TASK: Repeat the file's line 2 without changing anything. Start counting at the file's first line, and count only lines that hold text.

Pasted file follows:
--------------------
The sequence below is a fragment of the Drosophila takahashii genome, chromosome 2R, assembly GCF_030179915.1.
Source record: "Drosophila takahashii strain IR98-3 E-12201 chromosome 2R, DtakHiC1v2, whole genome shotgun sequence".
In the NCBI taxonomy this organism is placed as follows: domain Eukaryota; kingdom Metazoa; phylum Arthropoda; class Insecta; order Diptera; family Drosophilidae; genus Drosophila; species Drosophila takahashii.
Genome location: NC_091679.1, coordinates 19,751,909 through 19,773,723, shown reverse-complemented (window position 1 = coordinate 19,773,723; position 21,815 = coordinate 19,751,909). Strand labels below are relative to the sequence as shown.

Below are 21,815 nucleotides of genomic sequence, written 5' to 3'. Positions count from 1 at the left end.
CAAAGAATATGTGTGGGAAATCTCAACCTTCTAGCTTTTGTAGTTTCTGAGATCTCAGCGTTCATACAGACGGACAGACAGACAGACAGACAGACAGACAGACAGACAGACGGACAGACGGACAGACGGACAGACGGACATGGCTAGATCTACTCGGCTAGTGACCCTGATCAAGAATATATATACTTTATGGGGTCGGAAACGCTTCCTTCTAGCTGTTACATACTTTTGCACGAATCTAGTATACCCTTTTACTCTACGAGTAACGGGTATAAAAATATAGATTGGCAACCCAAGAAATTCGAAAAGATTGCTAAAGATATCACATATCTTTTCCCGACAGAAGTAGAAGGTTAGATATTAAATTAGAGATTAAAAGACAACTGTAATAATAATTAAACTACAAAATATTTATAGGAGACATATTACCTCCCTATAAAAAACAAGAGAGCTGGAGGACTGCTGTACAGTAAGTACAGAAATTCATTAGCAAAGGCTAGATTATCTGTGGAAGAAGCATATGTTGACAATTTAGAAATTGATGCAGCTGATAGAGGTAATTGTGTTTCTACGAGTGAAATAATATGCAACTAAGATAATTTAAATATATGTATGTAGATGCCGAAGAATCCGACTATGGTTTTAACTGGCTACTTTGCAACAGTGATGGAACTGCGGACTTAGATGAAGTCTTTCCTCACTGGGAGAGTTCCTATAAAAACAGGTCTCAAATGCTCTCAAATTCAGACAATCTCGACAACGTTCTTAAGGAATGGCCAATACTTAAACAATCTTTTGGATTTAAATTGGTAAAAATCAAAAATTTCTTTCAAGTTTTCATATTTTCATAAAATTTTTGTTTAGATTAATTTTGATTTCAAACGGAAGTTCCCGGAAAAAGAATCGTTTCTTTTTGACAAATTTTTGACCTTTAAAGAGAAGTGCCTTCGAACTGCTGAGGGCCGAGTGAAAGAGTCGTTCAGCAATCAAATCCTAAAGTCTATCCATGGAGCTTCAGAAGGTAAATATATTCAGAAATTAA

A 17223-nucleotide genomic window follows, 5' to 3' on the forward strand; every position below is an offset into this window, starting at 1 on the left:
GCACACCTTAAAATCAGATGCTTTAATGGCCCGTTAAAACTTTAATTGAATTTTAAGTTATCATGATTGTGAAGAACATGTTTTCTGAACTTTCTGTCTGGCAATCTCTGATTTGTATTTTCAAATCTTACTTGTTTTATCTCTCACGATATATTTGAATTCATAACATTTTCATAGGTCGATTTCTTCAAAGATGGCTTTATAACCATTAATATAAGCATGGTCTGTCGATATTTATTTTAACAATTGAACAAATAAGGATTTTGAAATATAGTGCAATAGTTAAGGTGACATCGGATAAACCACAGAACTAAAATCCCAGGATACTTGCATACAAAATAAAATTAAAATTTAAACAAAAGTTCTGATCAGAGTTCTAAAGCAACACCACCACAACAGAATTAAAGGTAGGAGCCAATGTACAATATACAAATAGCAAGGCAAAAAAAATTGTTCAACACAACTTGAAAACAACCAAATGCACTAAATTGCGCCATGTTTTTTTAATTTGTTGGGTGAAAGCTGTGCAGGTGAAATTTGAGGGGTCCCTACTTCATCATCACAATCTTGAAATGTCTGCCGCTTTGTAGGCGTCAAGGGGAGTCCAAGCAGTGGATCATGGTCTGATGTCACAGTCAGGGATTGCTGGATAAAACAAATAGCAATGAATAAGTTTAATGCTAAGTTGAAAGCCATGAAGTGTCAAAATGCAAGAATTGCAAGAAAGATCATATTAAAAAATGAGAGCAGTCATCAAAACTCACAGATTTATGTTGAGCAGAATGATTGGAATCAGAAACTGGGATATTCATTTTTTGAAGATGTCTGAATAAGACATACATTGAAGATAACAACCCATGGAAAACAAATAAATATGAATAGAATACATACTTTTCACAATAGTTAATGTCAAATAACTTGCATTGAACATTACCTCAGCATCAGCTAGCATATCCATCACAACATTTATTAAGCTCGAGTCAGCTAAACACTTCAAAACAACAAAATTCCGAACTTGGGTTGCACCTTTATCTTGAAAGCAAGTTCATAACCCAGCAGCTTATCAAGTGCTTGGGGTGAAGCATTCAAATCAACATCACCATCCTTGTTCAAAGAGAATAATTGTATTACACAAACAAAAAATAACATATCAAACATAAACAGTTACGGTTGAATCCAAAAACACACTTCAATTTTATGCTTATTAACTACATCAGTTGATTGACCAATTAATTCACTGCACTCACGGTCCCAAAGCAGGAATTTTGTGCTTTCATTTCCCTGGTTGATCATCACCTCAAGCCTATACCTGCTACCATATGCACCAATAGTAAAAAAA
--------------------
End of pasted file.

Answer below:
Source record: "Drosophila takahashii strain IR98-3 E-12201 chromosome 2R, DtakHiC1v2, whole genome shotgun sequence".